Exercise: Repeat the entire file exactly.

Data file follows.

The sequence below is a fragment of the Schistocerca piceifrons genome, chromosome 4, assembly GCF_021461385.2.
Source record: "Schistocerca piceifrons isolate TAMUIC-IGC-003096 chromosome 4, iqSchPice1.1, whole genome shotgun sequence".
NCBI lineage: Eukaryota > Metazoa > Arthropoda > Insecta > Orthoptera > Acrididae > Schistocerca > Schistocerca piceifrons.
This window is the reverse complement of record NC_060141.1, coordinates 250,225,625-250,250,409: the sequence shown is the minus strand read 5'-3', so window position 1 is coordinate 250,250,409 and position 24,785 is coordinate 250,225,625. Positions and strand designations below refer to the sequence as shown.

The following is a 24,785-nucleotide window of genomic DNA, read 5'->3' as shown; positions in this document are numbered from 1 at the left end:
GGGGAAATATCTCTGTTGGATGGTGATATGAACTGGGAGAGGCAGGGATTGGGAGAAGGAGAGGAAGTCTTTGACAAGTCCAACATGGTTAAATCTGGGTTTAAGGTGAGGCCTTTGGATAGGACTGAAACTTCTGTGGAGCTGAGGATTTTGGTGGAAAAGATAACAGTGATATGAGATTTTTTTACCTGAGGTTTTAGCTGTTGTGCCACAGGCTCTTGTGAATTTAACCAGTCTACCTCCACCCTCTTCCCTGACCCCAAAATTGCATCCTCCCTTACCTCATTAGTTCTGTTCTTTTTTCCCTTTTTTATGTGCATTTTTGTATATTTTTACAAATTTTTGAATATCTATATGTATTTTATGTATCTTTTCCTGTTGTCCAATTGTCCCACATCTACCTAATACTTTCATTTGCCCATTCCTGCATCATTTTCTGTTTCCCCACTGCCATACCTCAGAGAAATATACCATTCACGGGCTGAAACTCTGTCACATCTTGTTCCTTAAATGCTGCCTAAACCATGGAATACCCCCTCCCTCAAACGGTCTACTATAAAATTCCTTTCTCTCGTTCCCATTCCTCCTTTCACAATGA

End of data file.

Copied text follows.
The sequence below is a fragment of the Schistocerca piceifrons genome, chromosome 4, assembly GCF_021461385.2.
Source record: "Schistocerca piceifrons isolate TAMUIC-IGC-003096 chromosome 4, iqSchPice1.1, whole genome shotgun sequence".
NCBI lineage: Eukaryota > Metazoa > Arthropoda > Insecta > Orthoptera > Acrididae > Schistocerca > Schistocerca piceifrons.
This window is the reverse complement of record NC_060141.1, coordinates 250,225,625-250,250,409: the sequence shown is the minus strand read 5'-3', so window position 1 is coordinate 250,250,409 and position 24,785 is coordinate 250,225,625. Positions and strand designations below refer to the sequence as shown.

The following is a 24,785-nucleotide window of genomic DNA, read 5'->3' as shown; positions in this document are numbered from 1 at the left end:
GGGGAAATATCTCTGTTGGATGGTGATATGAACTGGGAGAGGCAGGGATTGGGAGAAGGAGAGGAAGTCTTTGACAAGTCCAACATGGTTAAATCTGGGTTTAAGGTGAGGCCTTTGGATAGGACTGAAACTTCTGTGGAGCTGAGGATTTTGGTGGAAAAGATAACAGTGATATGAGATTTTTTTACCTGAGGTTTTAGCTGTTGTGCCACAGGCTCTTGTGAATTTAACCAGTCTACCTCCACCCTCTTCCCTGACCCCAAAATTGCATCCTCCCTTACCTCATTAGTTCTGTTCTTTTTTCCCTTTTTTATGTGCATTTTTGTATATTTTTACAAATTTTTGAATATCTATATGTATTTTATGTATCTTTTCCTGTTGTCCAATTGTCCCACATCTACCTAATACTTTCATTTGCCCATTCCTGCATCATTTTCTGTTTCCCCACTGCCATACCTCAGAGAAATATACCATTCACGGGCTGAAACTCTGTCACATCTTGTTCCTTAAATGCTGCCTAAACCATGGAATACCCCCTCCCTCAAACGGTCTACTATAAAATTCCTTTCTCTCGTTCCCATTCCTCCTTTCACAATGA